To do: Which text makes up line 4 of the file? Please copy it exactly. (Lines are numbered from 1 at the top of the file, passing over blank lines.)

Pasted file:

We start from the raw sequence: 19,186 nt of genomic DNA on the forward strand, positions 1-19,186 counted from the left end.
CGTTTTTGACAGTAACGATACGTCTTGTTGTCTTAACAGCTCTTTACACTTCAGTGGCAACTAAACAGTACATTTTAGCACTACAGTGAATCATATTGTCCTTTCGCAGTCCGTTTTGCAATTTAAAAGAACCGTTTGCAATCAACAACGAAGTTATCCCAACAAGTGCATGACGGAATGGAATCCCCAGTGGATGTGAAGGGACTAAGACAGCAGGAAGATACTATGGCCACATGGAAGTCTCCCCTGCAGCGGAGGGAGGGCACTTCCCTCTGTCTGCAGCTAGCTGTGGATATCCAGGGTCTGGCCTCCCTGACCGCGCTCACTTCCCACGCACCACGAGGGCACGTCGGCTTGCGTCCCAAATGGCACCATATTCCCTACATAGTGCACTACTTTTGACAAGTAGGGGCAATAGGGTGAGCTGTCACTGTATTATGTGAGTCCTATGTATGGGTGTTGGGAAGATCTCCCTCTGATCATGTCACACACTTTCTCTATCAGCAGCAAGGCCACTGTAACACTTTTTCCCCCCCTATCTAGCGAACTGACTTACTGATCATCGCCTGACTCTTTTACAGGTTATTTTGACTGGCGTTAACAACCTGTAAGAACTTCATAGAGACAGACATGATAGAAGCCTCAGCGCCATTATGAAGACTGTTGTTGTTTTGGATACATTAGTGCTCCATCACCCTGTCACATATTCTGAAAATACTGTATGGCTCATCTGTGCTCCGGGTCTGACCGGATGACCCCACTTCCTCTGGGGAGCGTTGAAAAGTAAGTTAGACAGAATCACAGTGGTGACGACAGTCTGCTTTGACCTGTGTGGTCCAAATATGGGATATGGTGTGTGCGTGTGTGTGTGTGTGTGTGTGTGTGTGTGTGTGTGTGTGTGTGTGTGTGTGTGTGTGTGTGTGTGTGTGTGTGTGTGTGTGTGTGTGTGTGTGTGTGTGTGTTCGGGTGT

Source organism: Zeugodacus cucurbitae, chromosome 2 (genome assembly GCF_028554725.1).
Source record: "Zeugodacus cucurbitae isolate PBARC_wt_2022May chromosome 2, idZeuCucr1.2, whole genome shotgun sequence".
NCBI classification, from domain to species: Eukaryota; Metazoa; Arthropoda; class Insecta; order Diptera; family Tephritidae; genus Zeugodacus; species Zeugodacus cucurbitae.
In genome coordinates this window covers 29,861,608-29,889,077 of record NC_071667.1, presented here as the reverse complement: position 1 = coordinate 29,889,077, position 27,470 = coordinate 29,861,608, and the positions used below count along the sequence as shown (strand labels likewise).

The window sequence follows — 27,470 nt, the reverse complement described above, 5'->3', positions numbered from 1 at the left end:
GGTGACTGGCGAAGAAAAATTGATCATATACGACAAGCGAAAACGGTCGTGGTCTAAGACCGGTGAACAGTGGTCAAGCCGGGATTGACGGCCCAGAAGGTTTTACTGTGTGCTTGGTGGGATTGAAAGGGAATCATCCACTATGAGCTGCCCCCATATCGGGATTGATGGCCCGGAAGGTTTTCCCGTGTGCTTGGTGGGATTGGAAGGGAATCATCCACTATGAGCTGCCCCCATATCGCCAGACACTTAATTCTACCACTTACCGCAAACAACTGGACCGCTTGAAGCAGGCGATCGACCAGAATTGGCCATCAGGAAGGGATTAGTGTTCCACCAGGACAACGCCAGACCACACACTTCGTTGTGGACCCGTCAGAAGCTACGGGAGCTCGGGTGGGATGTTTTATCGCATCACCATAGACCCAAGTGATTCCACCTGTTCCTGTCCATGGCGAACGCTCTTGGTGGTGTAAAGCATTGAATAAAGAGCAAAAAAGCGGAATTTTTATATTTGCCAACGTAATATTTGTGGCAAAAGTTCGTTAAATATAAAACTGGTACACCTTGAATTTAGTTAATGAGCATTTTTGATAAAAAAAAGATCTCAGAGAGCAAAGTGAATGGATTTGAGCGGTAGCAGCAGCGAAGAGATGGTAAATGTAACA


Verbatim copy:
Source record: "Zeugodacus cucurbitae isolate PBARC_wt_2022May chromosome 2, idZeuCucr1.2, whole genome shotgun sequence".